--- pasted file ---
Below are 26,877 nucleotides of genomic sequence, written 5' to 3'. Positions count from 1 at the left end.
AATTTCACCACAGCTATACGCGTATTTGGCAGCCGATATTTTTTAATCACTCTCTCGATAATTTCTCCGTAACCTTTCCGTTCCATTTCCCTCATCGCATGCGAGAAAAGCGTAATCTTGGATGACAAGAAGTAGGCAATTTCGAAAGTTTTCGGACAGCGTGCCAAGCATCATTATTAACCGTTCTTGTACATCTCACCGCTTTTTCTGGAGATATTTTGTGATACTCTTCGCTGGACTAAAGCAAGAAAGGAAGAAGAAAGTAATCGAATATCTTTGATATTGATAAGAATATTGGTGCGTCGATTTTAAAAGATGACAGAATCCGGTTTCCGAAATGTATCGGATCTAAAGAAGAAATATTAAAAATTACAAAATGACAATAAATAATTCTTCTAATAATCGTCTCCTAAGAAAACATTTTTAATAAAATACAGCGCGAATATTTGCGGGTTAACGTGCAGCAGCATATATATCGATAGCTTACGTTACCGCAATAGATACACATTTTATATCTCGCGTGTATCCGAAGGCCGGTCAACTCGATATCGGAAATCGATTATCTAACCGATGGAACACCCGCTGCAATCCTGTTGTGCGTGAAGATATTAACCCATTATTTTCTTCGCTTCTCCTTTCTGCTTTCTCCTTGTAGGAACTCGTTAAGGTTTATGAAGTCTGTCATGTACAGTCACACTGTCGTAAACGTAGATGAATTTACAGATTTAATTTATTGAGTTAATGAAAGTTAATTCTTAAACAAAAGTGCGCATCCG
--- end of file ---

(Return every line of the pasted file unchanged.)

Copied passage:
Below are 26,877 nucleotides of genomic sequence, written 5' to 3'. Positions count from 1 at the left end.
AATTTCACCACAGCTATACGCGTATTTGGCAGCCGATATTTTTTAATCACTCTCTCGATAATTTCTCCGTAACCTTTCCGTTCCATTTCCCTCATCGCATGCGAGAAAAGCGTAATCTTGGATGACAAGAAGTAGGCAATTTCGAAAGTTTTCGGACAGCGTGCCAAGCATCATTATTAACCGTTCTTGTACATCTCACCGCTTTTTCTGGAGATATTTTGTGATACTCTTCGCTGGACTAAAGCAAGAAAGGAAGAAGAAAGTAATCGAATATCTTTGATATTGATAAGAATATTGGTGCGTCGATTTTAAAAGATGACAGAATCCGGTTTCCGAAATGTATCGGATCTAAAGAAGAAATATTAAAAATTACAAAATGACAATAAATAATTCTTCTAATAATCGTCTCCTAAGAAAACATTTTTAATAAAATACAGCGCGAATATTTGCGGGTTAACGTGCAGCAGCATATATATCGATAGCTTACGTTACCGCAATAGATACACATTTTATATCTCGCGTGTATCCGAAGGCCGGTCAACTCGATATCGGAAATCGATTATCTAACCGATGGAACACCCGCTGCAATCCTGTTGTGCGTGAAGATATTAACCCATTATTTTCTTCGCTTCTCCTTTCTGCTTTCTCCTTGTAGGAACTCGTTAAGGTTTATGAAGTCTGTCATGTACAGTCACACTGTCGTAAACGTAGATGAATTTACAGATTTAATTTATTGAGTTAATGAAAGTTAATTCTTAAACAAAAGTGCGCATCCG